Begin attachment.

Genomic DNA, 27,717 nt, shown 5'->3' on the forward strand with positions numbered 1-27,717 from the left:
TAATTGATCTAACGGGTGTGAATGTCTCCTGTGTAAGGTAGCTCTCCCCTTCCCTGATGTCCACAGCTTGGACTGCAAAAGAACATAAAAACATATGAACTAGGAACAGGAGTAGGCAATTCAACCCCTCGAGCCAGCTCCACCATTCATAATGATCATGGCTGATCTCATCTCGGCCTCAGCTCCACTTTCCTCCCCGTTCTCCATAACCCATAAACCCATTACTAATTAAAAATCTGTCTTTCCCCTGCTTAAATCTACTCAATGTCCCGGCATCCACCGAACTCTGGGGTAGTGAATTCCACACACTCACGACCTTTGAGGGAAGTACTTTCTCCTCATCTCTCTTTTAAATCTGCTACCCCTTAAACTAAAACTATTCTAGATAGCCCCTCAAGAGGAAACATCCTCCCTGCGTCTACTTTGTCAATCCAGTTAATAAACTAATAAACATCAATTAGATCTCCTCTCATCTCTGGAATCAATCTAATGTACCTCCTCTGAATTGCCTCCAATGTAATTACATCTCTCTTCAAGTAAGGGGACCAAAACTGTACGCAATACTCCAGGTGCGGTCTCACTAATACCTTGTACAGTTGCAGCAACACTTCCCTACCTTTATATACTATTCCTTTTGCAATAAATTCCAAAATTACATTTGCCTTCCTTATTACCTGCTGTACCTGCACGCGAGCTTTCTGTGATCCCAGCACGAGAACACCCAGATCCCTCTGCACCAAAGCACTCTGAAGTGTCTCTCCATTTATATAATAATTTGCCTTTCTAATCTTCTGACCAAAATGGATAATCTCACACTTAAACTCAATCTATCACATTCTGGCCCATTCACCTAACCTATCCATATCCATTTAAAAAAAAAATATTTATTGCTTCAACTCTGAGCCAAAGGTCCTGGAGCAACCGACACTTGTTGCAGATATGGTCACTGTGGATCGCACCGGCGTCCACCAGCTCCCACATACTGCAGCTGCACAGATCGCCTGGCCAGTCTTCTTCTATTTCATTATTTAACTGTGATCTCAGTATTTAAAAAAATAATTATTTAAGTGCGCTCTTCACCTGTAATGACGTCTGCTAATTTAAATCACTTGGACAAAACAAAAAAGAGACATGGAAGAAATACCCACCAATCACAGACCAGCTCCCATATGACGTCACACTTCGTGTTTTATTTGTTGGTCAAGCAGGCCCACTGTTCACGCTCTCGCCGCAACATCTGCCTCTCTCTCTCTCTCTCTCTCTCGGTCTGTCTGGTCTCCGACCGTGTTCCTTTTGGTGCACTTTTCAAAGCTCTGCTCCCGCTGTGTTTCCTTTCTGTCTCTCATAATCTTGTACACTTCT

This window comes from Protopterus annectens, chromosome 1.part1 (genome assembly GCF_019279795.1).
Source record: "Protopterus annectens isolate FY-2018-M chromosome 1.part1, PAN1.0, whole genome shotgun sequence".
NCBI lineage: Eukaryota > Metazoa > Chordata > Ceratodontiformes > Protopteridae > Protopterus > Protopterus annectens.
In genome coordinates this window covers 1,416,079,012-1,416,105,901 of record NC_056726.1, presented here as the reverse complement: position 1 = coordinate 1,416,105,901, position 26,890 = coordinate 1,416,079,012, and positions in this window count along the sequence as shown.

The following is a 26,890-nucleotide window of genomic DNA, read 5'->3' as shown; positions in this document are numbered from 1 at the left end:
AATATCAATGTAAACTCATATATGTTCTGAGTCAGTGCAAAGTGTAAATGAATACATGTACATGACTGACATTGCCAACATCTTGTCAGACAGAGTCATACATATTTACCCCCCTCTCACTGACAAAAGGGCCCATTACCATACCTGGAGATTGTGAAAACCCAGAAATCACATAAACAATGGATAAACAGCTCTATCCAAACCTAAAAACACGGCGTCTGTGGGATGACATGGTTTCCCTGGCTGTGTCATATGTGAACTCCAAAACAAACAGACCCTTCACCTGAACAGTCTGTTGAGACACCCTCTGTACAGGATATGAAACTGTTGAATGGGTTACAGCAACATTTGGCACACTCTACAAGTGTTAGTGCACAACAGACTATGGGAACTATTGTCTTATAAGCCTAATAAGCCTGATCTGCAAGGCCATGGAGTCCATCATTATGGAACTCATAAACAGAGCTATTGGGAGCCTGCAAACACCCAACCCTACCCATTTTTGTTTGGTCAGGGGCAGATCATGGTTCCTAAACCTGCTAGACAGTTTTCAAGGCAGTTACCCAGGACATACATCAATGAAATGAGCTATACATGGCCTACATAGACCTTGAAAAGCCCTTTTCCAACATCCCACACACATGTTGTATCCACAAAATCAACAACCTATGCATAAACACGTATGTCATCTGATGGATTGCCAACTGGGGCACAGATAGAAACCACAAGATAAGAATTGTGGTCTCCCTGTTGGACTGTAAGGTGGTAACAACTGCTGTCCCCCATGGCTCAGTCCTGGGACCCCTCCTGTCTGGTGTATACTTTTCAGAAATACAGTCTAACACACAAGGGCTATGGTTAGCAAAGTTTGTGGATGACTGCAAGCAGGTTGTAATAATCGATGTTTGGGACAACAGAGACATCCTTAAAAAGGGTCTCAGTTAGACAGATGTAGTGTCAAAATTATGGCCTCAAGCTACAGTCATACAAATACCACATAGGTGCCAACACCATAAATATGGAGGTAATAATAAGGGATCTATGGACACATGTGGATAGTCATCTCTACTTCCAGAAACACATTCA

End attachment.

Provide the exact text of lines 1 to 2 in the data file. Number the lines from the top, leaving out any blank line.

Genomic DNA, 27,717 nt, shown 5'->3' on the forward strand with positions numbered 1-27,717 from the left:
TAATTGATCTAACGGGTGTGAATGTCTCCTGTGTAAGGTAGCTCTCCCCTTCCCTGATGTCCACAGCTTGGACTGCAAAAGAACATAAAAACATATGAACTAGGAACAGGAGTAGGCAATTCAACCCCTCGAGCCAGCTCCACCATTCATAATGATCATGGCTGATCTCATCTCGGCCTCAGCTCCACTTTCCTCCCCGTTCTCCATAACCCATAAACCCATTACTAATTAAAAATCTGTCTTTCCCCTGCTTAAATCTACTCAATGTCCCGGCATCCACCGAACTCTGGGGTAGTGAATTCCACACACTCACGACCTTTGAGGGAAGTACTTTCTCCTCATCTCTCTTTTAAATCTGCTACCCCTTAAACTAAAACTATTCTAGATAGCCCCTCAAGAGGAAACATCCTCCCTGCGTCTACTTTGTCAATCCAGTTAATAAACTAATAAACATCAATTAGATCTCCTCTCATCTCTGGAATCAATCTAATGTACCTCCTCTGAATTGCCTCCAATGTAATTACATCTCTCTTCAAGTAAGGGGACCAAAACTGTACGCAATACTCCAGGTGCGGTCTCACTAATACCTTGTACAGTTGCAGCAACACTTCCCTACCTTTATATACTATTCCTTTTGCAATAAATTCCAAAATTACATTTGCCTTCCTTATTACCTGCTGTACCTGCACGCGAGCTTTCTGTGATCCCAGCACGAGAACACCCAGATCCCTCTGCACCAAAGCACTCTGAAGTGTCTCTCCATTTATATAATAATTTGCCTTTCTAATCTTCTGACCAAAATGGATAATCTCACACTTAAACTCAATCTATCACATTCTGGCCCATTCACCTAACCTATCCATATCCATTTAAAAAAAAAATATTTATTGCTTCAACTCTGAGCCAAAGGTCCTGGAGCAACCGACACTTGTTGCAGATATGGTCACTGTGGATCGCACCGGCGTCCACCAGCTCCCACATACTGCAGCTGCACAGATCGCCTGGCCAGTCTTCTTCTATTTCATTATTTAACTGTGATCTCAGTATTTAAAAAAATAATTATTTAAGTGCGCTCTTCACCTGTAATGACGTCTGCTAATTTAAATCACTTGGACAAAACAAAAAAGAGACATGGAAGAAATACCCACCAATCACAGACCAGCTCCCATATGACGTCACACTTCGTGTTTTATTTGTTGGTCAAGCAGGCCCACTGTTCACGCTCTCGCCGCAACATCTGCCTCTCTCTCTCTCTCTCTCTCTCGGTCTGTCTGGTCTCCGACCGTGTTCCTTTTGGTGCACTTTTCAAAGCTCTGCTCCCGCTGTGTTTCCTTTCTGTCTCTCATAATCTTGTACACTTCT